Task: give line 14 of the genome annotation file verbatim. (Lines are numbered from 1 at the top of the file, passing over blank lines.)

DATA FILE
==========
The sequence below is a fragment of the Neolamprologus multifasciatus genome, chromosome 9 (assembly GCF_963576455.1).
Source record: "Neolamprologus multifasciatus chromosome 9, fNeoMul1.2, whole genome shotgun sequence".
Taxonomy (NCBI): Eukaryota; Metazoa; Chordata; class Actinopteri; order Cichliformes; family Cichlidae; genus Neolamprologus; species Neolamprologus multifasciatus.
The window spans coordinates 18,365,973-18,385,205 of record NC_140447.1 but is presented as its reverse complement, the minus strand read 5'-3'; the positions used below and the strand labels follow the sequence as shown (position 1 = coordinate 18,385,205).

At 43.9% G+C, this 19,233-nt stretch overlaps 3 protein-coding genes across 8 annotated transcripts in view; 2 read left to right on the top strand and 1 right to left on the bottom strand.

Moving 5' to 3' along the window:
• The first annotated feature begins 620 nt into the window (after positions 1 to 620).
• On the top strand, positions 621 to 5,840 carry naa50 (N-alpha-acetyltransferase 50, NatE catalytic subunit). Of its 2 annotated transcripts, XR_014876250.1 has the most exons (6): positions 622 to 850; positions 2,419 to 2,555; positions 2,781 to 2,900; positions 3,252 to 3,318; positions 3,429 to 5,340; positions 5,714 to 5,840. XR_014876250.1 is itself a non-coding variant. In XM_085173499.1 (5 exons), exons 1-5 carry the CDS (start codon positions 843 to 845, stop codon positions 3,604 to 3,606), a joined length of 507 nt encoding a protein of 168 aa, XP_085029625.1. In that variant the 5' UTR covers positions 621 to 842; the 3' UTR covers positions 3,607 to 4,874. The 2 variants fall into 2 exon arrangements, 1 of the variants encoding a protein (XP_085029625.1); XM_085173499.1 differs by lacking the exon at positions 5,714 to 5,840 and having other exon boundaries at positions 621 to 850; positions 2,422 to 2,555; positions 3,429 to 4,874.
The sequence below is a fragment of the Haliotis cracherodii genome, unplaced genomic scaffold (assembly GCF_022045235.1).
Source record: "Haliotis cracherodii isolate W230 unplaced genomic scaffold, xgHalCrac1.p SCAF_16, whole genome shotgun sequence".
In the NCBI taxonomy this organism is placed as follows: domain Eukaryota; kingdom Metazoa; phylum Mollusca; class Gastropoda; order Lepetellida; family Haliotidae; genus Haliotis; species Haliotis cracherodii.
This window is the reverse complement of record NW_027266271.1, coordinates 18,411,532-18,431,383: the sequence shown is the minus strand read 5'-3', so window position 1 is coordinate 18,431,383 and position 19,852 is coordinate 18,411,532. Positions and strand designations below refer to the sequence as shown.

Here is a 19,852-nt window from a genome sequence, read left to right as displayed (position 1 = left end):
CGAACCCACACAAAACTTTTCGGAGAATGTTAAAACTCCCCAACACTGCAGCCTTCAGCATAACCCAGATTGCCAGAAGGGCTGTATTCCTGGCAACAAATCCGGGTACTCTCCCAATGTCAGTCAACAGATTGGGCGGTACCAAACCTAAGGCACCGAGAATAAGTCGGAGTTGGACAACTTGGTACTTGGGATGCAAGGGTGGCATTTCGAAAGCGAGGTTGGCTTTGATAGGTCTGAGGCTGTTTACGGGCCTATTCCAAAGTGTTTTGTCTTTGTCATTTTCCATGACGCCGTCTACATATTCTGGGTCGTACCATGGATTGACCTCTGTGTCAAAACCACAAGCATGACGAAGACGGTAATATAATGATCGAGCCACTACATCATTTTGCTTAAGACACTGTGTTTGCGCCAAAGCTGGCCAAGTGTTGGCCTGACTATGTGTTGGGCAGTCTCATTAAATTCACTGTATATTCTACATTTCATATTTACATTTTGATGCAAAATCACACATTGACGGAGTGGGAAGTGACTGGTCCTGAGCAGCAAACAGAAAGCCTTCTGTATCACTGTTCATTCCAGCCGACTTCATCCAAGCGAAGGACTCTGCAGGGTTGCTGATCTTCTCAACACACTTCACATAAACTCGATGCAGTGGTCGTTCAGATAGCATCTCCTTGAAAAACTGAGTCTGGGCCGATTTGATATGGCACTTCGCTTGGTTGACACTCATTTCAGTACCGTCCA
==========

CGAACCCACACAAAACTTTTCGGAGAATGTTAAAACTCCCCAACACTGCAGCCTTCAGCATAACCCAGATTGCCAGAAGGGCTGTATTCCTGGCAACAAATCCGGGTACTCTCCCAATGTCAGTCAACAGATTGGGCGGTACCAAACCTAAGGCACCGAGAATAAGTCGGAGTTGGACAACTTGGTACTTGGGATGCAAGGGTGGCATTTCGAAAGCGAGGTTGGCTTTGATAGGTCTGAGGCTGTTTACGGGCCTATTCCAAAGTGTTTTGTCTTTGTCATTTTCCATGACGCCGTCTACATATTCTGGGTCGTACCATGGATTGACCTCTGTGTCAAAACCACAAGCATGACGAAGACGGTAATATAATGATCGAGCCACTACATCATTTTGCTTAAGACACTGTGTTTGCGCCAAAGCTGGCCAAGTGTTGGCCTGACTATGTGTTGGGCAGTCTCATTAAATTCACTGTATATTCTACATTTCATATTTACATTTTGATGCAAAATCACACATTGACGGAGTGGGAAGTGACTGGTCCTGAGCAGCAAACAGAAAGCCTTCTGTATCACTGTTCATTCCAGCCGACTTCATCCAAGCGAAGGACTCTGCAGGGTTGCTGATCTTCTCAACACACTTCACATAAACTCGATGCAGTGGTCGTTCAGATAGCATCTCCTTGAAAAACTGAGTCTGGGCCGATTTGATATGGCACTTCGCTTGGTTGACACTCATTTCAGTACCGTCCA